The utility of legacy, on-premise contact center solutions seems to have peaked, and Avaya’s bankruptcy could be the unlikely death toll of that once-great industry. At least, corporate treasurer John Sullivan hints at that in his statement to Network World regarding Avaya’s bankruptcy. Sullivan said, “Over time, with the explosion of applications and software-as-a-service, together with growing customer demand for a more flexible OpEx/subscription model for technology purchases, we have evolved to a software and services-led business.”
But such a statement raises more questions than answers. Other communications providers, even ones with on-premise solutions, have successfully migrated from legacy systems to cloud-based solutions without initiating Chapter 11 proceedings. Something seems to have gone awry with Avaya’s digital transformation, resulting in its bankruptcy and, more recently, sale of its networking business to Extreme Networks. Here, we’ll look at three factors that might have contributed to the on-premise contact center’s downfall.
A few months ago, Kevin Kennedy headed Avaya. Not so today—Jim Chirico holds the position of chief executive officer. However, he seems cautious in his new role. Simon Sharwood at The Register comments, “I was left feeling that he [Chirico] understands the changes Avaya needs to make in order to operate profitably, but that he’s reliant on others to articulate where it should go next.”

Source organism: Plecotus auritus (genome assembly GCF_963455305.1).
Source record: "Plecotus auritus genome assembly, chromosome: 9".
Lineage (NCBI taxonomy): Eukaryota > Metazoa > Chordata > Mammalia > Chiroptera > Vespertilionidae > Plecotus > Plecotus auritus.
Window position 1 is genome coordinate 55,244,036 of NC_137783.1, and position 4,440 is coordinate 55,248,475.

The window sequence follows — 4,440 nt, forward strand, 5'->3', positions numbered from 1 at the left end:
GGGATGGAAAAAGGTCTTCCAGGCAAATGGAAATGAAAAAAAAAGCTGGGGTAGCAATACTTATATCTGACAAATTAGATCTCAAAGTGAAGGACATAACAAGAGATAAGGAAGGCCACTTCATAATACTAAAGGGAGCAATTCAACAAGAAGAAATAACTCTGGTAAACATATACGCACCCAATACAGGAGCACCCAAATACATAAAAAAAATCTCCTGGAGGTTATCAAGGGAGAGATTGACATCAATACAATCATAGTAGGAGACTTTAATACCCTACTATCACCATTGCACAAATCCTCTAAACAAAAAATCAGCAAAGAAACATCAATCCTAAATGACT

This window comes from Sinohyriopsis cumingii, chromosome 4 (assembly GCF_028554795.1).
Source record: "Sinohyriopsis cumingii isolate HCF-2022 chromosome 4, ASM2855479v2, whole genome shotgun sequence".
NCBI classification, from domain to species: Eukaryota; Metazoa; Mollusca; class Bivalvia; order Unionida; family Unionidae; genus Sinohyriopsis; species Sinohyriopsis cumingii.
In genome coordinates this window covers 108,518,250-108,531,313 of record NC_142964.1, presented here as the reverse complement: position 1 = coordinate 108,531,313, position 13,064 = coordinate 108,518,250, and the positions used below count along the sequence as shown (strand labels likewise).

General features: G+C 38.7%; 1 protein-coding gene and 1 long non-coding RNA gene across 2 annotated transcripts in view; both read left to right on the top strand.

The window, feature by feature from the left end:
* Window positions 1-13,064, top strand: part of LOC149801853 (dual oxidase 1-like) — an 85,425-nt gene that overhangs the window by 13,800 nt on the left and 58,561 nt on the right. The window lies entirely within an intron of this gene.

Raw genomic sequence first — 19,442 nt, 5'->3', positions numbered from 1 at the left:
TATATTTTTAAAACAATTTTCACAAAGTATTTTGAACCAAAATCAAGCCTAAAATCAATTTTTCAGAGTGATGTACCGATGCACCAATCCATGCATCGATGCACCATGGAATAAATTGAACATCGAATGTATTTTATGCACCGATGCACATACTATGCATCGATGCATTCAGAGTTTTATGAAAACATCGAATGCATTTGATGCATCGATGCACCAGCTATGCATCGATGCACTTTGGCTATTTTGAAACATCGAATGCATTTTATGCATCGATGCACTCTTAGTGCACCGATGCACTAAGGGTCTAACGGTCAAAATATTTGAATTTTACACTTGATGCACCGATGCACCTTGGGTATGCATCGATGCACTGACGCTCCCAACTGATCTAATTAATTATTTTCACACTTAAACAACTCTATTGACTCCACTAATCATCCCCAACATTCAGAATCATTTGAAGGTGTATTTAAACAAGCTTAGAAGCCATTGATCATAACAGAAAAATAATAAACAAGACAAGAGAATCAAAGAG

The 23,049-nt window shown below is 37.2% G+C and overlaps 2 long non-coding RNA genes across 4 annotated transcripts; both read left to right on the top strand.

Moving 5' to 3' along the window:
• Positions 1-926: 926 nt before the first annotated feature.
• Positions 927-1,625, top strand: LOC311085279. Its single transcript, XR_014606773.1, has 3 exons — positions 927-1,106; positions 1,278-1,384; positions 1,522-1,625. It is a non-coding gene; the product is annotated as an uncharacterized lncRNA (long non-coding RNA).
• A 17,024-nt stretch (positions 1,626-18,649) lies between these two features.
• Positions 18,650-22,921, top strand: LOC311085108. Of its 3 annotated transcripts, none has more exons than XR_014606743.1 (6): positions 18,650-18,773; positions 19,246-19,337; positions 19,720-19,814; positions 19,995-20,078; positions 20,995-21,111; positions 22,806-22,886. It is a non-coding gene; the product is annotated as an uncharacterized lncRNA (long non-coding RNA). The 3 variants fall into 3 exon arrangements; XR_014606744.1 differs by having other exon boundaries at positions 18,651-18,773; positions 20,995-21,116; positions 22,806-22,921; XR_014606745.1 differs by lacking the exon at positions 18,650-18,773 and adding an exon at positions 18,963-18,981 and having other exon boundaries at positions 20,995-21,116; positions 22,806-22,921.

There’s nothing wrong with seeking counsel from others. The old proverb goes, “Where there is no guidance, the people fall; but in an abundance of counselors there is victory.” Chirico’s hesitation could be more problematic than that. Sharwood concludes his article, “I was left with the impression that Chirico’s Avaya will indeed be whatever customers need it to be. But that it may not yet be capable of leading customers to places they don’t understand they need to go.”
The thing is, many of today’s communications customers don’t understand where they need to go. They hear about the cloud based contact center or predictive dialer software and think they need it, but they may or may not know why. They need a leader who understands and offers direction concerning the constantly evolving communications landscape.
Avaya seems to lack that leadership base, perhaps explaining its slow adoption of cloud-based technologies and financial troubles. But other leading companies, including TCN, have it. They track the current world of communications and monitor trends. That’s why they offer the solutions and advice businesses need to succeed.
Avaya also faces deployment issues in addition to leadership concerns. As an on-premise provider of call center solutions, Avaya typically installs hardware and software at all their customers’ business locations, computers, and servers.